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The biggest opening challenge to 1. e4 players is what to do against the Sicilian Defence 1. ... c5. In modern chess this move has the best record of Black's first move choices. So what white is to do: 2. Nf3, 2. Nc3, 2. c3, 2. f4, or maybe ...? The selection is huge, and I understand the chess players who have switched from 1. e4 to 1. d4. openings.

Very early in my chess career I became frustrated to play the white site of the Open Sicilian 1. e4 c5 2. Nf3 ... 3. d4. As I always have been a 1. e4 player this was my major problem. I have tried 2. c3 and 2. g3 �and the Halasz Gambit (1. e4 c5, 2. d4 cxd4 3. f4 ...) as recommended in Eric Schillers book Gambit Opening Repertoire for White. I must admit: no good results!


I didn't know what to do. Should I study the Sicilian Defence with all the different systems?

It took only five minutes to decline that idea:

1) There is a huge amount of opening theory to learn

2) It is virtualy impossible for amateurs to keep up with new developments

3) Isn't the Open Sicilian not exactly what Black is hoping for when he plays 1. ... c5?


Finally I opened Google.com and searched for "system against the Sicilian defence".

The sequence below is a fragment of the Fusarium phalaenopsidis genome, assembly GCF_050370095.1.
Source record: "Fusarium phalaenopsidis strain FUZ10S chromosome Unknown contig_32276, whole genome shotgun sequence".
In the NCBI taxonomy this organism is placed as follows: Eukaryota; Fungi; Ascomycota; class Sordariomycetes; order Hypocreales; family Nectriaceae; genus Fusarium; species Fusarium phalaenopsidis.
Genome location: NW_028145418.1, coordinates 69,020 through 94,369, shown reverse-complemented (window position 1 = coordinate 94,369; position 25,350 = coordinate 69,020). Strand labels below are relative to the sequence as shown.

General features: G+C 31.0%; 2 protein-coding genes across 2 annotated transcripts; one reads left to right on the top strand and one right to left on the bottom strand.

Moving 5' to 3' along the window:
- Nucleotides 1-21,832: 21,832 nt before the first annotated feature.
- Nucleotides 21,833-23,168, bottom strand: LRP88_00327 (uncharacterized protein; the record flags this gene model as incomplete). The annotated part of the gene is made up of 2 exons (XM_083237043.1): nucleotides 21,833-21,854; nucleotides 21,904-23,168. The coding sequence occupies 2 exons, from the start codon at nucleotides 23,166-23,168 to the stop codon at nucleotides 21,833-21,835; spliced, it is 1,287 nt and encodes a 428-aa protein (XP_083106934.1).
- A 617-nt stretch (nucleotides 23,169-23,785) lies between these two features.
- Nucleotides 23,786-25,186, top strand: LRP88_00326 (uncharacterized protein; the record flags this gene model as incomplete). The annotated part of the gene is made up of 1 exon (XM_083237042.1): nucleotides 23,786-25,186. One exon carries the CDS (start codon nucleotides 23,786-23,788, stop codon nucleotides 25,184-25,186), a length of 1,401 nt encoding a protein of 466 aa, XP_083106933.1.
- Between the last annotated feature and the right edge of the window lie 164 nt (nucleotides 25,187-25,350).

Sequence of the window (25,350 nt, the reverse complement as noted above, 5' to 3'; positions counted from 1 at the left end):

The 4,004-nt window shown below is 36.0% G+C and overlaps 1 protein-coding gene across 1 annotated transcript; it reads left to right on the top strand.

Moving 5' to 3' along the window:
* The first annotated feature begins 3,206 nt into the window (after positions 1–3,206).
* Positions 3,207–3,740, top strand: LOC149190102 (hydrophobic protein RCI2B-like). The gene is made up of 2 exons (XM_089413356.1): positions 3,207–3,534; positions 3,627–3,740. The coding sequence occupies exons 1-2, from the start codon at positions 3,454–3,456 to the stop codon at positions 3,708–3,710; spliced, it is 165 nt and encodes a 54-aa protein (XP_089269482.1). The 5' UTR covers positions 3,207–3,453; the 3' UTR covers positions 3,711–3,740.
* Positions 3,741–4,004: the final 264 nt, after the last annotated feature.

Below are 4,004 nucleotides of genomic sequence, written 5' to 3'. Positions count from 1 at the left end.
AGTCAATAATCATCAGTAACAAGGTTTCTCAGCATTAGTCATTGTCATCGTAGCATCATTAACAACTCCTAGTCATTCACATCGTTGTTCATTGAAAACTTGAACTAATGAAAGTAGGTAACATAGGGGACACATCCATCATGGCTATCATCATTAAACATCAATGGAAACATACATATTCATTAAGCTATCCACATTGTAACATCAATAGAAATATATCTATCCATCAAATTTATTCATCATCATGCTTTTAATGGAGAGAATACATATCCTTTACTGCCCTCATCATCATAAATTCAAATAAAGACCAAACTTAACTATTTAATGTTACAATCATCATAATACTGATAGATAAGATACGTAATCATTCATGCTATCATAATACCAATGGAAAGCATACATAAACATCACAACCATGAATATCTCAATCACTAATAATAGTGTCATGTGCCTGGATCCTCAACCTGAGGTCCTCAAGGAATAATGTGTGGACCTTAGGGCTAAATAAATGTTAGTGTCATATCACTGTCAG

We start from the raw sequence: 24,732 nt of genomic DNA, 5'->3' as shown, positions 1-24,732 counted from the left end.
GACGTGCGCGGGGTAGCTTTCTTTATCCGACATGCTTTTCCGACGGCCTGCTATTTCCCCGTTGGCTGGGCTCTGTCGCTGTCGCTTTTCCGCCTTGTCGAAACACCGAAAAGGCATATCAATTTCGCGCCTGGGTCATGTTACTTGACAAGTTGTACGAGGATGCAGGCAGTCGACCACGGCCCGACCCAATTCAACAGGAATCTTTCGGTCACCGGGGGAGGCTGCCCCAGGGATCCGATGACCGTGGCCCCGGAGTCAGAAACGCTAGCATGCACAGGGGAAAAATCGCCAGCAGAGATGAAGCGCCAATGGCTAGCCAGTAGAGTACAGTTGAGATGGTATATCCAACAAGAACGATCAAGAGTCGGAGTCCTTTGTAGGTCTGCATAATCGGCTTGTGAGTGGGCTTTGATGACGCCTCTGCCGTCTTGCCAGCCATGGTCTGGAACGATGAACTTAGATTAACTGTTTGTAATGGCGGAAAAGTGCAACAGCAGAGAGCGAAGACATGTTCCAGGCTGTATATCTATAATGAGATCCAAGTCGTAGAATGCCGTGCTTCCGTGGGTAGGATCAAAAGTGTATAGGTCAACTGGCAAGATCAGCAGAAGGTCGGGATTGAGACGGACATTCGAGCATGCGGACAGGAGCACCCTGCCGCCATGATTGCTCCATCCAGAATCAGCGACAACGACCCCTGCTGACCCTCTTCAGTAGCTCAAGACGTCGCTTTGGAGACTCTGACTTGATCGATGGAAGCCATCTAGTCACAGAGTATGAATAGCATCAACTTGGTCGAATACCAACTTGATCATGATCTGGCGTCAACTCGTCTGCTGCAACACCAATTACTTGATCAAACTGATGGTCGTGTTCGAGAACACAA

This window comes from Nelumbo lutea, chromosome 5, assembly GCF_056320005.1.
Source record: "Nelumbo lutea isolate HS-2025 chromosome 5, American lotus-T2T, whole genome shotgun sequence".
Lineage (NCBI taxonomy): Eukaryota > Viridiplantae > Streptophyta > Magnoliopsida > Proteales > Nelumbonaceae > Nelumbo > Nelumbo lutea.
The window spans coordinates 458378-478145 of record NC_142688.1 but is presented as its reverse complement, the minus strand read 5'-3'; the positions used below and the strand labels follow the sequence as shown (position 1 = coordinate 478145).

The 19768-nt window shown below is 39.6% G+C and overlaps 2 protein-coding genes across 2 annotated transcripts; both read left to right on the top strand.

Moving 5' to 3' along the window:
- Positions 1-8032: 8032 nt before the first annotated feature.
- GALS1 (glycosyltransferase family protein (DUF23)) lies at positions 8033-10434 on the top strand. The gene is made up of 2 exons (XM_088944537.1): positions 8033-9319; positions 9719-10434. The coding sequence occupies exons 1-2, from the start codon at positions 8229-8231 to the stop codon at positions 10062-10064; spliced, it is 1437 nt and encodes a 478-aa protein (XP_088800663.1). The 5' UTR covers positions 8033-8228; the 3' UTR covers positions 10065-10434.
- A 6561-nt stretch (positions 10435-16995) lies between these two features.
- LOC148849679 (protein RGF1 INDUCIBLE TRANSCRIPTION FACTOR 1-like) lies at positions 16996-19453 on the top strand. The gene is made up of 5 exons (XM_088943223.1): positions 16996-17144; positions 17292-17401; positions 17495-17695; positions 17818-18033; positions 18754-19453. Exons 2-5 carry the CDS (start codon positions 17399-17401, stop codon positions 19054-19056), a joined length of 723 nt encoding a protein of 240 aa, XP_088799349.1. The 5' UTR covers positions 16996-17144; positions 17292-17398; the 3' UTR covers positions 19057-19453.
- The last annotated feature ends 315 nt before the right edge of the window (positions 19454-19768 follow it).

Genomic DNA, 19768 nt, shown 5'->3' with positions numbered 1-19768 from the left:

This site convinced me that the Smith Morra Gambit was the opening for me!

I bought Graham Burgess' book Winning With the Smith-Morra Gambit and collected and studied all the materials available on the Internet.


Since that moment, now almost three years ago, the Smith Morra Gambit is my favourite Sicilian Beating System!


You want advantages? Here they are...

1) The opening theory is 'limited' to less than ten major lines

2) You (!) and not the black player will decide the opening lines

3) You have good changes to draw the black player to unknown territory

4) You will play the game in your 'own backyard'

5) There are plenty of possibilities for complications and sacrificial attacks.


The Texan Ken Smith writes: "This gambit 1 e4, e5 2 d4, cxd 3 c3! will smash your opponent.

When Black asks 'where did I go wrong?' you can honestly tell him, you went wrong when you played The Sicilian Defence!"


Do you want to see it in action?

Take your chessboard and play this miniature.

1. e4 c5 2. d4 cxd4 3. c3 dxc3 4. Nc3 d6 5. Bc4 Nf6 {a very tempting move for Open Sicilian players!} 6. e5! dxe5? and now 7. Bxf7+ Game over 1-0


The game is over!


Don't say this will never happen! Just give it a try, study the Smith Morra Gambit and one day you can show your friends this seven move victory!

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Combating The Sicilian Defence